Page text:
Bacterial cytokinesis is mediated by the septal ring (SR), a cytoskeletal-like organelle that forms at the future site of cell fission and that remains associated with the leading edge of the invaginating envelope during the process. The long-term goals of this project are to understand at a molecular level: i) The composition and architecture of the SR, ii) How the SR assembles from its different components, iii) How the proper site for its assembly is determined, iv) How the SR drives cell fission, and v) How SR function is coordinated with other cell cycle events. In E.coli, the SR consists of at least ten essential division proteins as well as multiple proteins with redundant and/or non-essential activities. SR development involves assembly of an early Z-ring (ZR) intermediate, recruitment of additional proteins to form a fission-competent SR, and further modifications after the onset of the fission process. Proper positioning of the SR at midcell is crucial to ensure equipartition of mothercell components. This is controlled by the Min system, by SlmA-dependent nucleoid occlusion (NO), and by an elusive third system that collectively dictate proper placement of the ZR. The ZR consists of polymers of the tubulin-like GTPase FtsZ that are decorated by at least four other division proteins. To understand how FtsZ polymers form a membrane-associated ring, we will determine the requirements for ZR assembly in vivo, and develop in vitro systems to monitor co-assembly of ZR proteins in loaded phospholipid vesicles. SlmA is a DNA-binding protein that prevents aberrant ZR assembly over nucleoids. How it does this is not clear, and we will search for DNA and/or protein partners of SlmA that help it to inhibit assembly of ZR proteins in vivo and in vitro. ZR positioning in cells that lack both Min and SlmA is still biased to membrane sites in between nucleoids. To obtain a molecular handle on this phenomenon we will implement genetic screens for mutants that have lost this bias. We have and will identify new proteins that join the SR at/after the onset of fission, and that play redundant roles in separating the in-growing murein layer and/or in invaginating the outer membrane. We will use genetic approaches and microscopy to elucidate how these proteins join the SR, and what their specific roles in the fission process are. A number of SR proteins are actively pursued as potential drug targets. This project may lead to the identification of additional promising targets for, and rational designs of, new anti-bacterial drugs.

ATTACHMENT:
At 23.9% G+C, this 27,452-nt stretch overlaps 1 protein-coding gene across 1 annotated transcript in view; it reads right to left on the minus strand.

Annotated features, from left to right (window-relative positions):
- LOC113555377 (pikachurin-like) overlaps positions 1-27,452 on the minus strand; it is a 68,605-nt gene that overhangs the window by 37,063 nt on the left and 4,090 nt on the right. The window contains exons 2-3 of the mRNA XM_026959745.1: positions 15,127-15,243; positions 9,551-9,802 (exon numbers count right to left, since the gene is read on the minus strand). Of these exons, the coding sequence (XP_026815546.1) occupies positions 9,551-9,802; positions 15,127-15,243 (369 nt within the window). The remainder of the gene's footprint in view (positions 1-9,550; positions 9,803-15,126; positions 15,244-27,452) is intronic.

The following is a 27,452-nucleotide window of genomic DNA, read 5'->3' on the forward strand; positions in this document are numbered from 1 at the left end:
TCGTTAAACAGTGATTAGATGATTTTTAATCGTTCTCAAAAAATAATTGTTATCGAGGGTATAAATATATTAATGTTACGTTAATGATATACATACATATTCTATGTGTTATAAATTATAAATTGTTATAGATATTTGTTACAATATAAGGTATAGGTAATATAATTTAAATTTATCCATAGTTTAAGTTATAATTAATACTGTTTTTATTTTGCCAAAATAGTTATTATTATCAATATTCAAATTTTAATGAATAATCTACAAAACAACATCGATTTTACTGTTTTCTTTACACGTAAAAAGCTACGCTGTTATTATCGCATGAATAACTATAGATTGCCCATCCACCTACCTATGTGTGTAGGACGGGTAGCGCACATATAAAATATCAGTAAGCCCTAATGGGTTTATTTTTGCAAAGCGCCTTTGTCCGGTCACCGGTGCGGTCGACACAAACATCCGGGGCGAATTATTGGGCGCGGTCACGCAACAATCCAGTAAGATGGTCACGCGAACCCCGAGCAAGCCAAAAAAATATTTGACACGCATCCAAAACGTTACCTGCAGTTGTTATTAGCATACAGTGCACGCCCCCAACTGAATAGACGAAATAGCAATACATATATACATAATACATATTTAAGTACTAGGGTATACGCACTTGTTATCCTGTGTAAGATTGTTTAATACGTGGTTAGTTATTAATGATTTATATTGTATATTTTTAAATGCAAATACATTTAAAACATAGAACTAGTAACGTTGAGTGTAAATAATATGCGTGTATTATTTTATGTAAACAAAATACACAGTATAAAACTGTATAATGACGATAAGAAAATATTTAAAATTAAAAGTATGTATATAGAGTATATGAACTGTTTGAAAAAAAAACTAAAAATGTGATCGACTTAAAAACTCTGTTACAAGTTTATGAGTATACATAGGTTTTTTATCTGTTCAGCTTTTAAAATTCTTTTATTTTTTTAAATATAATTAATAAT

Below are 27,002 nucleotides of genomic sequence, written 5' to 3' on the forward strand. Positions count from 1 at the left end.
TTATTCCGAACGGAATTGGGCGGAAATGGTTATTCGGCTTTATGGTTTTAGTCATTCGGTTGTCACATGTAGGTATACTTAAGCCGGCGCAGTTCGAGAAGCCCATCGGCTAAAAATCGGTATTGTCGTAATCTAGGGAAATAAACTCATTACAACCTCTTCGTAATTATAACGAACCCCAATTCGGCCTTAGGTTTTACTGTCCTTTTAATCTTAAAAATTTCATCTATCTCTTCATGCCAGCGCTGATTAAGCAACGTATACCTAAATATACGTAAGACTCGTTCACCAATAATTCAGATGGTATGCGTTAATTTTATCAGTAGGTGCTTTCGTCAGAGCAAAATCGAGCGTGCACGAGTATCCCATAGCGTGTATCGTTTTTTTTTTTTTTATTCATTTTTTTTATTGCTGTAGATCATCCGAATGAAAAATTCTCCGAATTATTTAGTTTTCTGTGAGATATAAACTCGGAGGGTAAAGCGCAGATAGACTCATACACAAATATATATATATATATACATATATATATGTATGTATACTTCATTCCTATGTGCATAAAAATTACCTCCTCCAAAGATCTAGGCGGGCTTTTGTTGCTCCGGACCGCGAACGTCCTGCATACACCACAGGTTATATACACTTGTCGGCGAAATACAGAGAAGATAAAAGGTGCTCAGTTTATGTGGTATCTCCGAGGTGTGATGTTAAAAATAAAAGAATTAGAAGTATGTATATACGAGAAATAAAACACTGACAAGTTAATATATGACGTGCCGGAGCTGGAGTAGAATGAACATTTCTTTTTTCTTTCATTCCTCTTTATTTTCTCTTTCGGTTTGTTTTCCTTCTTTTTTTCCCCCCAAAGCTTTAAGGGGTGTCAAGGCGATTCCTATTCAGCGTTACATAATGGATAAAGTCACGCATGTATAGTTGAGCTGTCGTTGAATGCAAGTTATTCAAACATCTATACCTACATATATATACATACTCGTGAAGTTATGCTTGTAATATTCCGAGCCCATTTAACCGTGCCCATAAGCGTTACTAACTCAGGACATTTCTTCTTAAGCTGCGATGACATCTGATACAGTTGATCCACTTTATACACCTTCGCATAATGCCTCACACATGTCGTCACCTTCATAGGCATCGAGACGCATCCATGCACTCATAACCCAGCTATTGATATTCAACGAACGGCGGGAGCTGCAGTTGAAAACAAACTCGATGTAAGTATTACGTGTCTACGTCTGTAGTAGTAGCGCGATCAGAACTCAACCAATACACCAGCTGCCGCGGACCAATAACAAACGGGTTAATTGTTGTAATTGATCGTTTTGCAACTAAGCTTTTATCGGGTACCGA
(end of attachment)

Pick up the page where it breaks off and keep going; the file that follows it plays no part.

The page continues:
National Institute of Health (NIH)
National Institute of General Medical Sciences (NIGMS)
Research Project (R01)
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Special Emphasis Panel (ZRG1-IDM-A (02))
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Deatherage, James F
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Case Western Reserve University
Schools of Medicine
United States
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de Boer, Piet A J (2016) Classic Spotlight: Cellular Sites of Peptidoglycan Synthesis Revealed. J Bacteriol 198:1795
de Boer, Piet A J (2016) Bacterial physiology: Life minus Z. Nat Microbiol 1:16121
de Boer, Piet A J (2016) Classic Spotlight: Discovery of ftsZ. J Bacteriol 198:1184
de Boer, Piet A J (2016) Classic Spotlight: Staying in Shape and Discovery of the mrdAB and mreBCD Operons. J Bacteriol 198:1479
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